Friday, December 15, 2006

You're not a Man until You Survived Military

Dear Korean,

Why is it that every time I see a Korean at the rifle range he has at least one assault rifle? Is there some sort of rule that if a Korean owns a gun it has to be an AK-47?


Dear Anonymous Coward,

The Korean is one of those people who think the 2nd Amendment became obsolete when the U.S. government began to own tanks and fighter jets. So naturally the Korean does not have much experience in guns; the Korean fired a gun only in one occasion, at the LAPD Police Academy. But that's another story.

Here's a guess: (almost) all Korean men have been through the military, and that experience makes them more familiar with assault rifles rather than puny handguns.

You cannot talk about how Korean men are without talking about their military experience. Currently, standard length of the military draft in Korea is 2 years and 4 months. If one is assigned at a non-combat position (i.e. JAG officer, medics, secretarial duties, etc.,) the length is 3 years. I can try to explain what the usual military experience entails, but I'll let the following picture do the talking.

I'm sure you get the idea. (That pose is called Wonsan pok-gyok, which translates to "bombing of Wonsan." Wonsan is a port city in North Korea. This punishment is applied liberally for various causes, such as being slow in marching, losing a soccer game, or overcooking sarge's ramen.)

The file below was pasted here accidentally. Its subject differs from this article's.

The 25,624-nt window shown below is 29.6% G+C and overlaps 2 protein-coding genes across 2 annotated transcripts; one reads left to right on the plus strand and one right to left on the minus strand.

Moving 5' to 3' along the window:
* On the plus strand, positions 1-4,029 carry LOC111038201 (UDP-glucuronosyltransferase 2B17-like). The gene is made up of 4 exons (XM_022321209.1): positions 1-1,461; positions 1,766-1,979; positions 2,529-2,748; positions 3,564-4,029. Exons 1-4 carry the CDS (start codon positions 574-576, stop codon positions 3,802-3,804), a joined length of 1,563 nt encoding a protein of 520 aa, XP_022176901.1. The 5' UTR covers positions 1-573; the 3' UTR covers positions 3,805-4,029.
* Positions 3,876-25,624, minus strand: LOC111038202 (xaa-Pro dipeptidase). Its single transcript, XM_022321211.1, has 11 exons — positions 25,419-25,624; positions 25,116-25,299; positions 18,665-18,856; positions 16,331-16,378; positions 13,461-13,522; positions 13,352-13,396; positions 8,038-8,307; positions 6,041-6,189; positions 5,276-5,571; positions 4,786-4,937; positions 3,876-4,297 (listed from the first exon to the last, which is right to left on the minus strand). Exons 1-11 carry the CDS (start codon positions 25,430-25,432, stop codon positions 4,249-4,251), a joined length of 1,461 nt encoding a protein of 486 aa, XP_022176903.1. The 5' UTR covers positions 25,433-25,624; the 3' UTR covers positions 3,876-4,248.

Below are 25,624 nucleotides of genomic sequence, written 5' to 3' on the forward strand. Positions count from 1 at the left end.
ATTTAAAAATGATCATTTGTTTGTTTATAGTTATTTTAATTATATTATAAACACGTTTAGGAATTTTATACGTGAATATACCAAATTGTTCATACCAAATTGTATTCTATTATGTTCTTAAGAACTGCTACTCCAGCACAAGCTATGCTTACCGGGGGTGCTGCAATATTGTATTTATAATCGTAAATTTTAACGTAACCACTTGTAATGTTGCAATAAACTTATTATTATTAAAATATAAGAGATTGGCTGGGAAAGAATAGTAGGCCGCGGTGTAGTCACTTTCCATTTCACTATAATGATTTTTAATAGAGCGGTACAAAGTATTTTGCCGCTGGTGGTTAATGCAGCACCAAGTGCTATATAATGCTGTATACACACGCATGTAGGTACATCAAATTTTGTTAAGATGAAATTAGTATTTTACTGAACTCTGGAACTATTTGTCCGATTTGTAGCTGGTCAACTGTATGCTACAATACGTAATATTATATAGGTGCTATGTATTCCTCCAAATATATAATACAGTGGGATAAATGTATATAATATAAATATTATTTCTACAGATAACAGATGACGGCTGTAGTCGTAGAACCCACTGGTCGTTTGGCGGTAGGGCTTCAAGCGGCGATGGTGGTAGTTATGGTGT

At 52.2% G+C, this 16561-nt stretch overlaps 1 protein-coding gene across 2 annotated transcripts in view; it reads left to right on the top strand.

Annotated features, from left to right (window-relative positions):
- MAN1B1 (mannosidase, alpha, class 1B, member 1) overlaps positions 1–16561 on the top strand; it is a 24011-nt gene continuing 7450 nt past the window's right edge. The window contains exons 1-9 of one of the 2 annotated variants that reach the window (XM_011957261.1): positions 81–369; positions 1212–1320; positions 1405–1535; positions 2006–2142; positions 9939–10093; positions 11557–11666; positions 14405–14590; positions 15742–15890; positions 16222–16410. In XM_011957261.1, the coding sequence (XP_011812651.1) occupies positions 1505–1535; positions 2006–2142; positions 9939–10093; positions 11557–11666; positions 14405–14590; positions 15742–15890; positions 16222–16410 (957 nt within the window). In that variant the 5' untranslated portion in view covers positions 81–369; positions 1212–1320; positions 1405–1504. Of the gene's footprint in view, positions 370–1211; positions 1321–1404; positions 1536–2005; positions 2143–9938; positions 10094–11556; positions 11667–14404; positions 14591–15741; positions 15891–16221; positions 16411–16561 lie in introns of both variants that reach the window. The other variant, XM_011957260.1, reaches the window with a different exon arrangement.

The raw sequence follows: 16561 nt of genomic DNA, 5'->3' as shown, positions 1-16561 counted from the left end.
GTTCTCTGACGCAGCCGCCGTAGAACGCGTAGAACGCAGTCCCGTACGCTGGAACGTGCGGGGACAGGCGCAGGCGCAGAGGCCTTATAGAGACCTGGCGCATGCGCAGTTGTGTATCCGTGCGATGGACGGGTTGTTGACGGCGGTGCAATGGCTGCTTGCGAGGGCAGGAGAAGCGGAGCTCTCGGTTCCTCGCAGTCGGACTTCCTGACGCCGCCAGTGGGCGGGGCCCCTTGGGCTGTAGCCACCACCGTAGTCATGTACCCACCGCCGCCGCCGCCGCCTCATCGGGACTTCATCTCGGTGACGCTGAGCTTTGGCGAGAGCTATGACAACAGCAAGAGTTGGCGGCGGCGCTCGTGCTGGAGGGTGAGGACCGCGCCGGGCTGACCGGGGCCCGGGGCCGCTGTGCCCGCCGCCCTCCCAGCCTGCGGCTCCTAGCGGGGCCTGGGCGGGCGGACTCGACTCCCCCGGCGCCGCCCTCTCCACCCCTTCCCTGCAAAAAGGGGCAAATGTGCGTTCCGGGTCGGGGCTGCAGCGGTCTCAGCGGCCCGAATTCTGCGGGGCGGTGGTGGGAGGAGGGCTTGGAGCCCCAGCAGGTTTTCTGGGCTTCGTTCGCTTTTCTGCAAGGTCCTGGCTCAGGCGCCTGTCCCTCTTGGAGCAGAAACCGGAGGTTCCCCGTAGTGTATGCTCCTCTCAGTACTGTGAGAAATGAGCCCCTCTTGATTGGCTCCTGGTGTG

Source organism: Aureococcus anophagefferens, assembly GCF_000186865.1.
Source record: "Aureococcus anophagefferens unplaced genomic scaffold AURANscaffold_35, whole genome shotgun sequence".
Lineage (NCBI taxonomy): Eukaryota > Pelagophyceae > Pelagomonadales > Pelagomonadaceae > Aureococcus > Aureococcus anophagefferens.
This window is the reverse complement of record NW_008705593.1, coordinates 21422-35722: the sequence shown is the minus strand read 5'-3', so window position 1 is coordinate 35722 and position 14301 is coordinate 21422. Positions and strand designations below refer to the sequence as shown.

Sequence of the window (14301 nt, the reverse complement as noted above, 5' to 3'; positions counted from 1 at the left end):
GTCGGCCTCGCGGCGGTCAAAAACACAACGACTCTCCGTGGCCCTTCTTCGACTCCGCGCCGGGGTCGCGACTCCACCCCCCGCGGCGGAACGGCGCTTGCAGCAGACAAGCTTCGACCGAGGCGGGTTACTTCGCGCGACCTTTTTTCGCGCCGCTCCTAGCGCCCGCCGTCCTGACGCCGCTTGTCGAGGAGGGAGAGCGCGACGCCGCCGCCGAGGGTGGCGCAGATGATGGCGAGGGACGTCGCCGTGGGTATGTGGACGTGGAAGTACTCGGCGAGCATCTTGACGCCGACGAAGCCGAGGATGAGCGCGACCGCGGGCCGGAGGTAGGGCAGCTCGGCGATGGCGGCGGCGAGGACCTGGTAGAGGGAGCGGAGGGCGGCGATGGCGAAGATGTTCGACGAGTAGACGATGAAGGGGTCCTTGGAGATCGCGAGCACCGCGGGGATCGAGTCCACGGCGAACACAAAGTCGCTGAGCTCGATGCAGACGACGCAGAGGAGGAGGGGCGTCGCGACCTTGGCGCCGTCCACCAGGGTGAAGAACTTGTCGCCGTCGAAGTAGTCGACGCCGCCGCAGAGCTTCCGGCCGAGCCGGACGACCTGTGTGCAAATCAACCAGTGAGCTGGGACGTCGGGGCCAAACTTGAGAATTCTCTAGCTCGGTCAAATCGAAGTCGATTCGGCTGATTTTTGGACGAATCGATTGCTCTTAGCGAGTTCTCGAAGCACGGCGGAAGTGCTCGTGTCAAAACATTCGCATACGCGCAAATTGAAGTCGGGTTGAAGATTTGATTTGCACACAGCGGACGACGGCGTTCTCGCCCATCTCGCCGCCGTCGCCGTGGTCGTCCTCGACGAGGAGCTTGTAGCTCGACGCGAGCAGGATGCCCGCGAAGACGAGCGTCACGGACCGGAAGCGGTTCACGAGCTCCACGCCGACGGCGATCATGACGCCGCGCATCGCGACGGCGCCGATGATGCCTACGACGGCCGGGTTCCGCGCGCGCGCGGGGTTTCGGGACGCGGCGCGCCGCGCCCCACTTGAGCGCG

Having been through this experience for more than 2 years, post-military Korean men become completely insufferable. Imagine your most insufferable Red Sox fan (pre-World Series win) bitching about his misery and multiply by 100, that's your typical Korean man. I have had the worst experience! My ssibal ("fucking") sarge made me eat food out of a trash can! I ran 10 miles a day wearing full gear every day! Of course, attendant to the horror stories are their own stories of heroics. I may be out of shape now, but I was fucking fast when I was in the military. I was the striker for our platoon soccer team, and I once caught a wild boar with my bare hands! Put some Korean men together with some booze, and goondae ("military") will be ALL they will talk about. (All the stories above are the real ones that the Korean heard with his own ears.)

Do you have a good goondae story? The Korean would absolutely love to hear it. If you send in a good one, it will be posted.

Got a question or comment for the Korean? Ask away at

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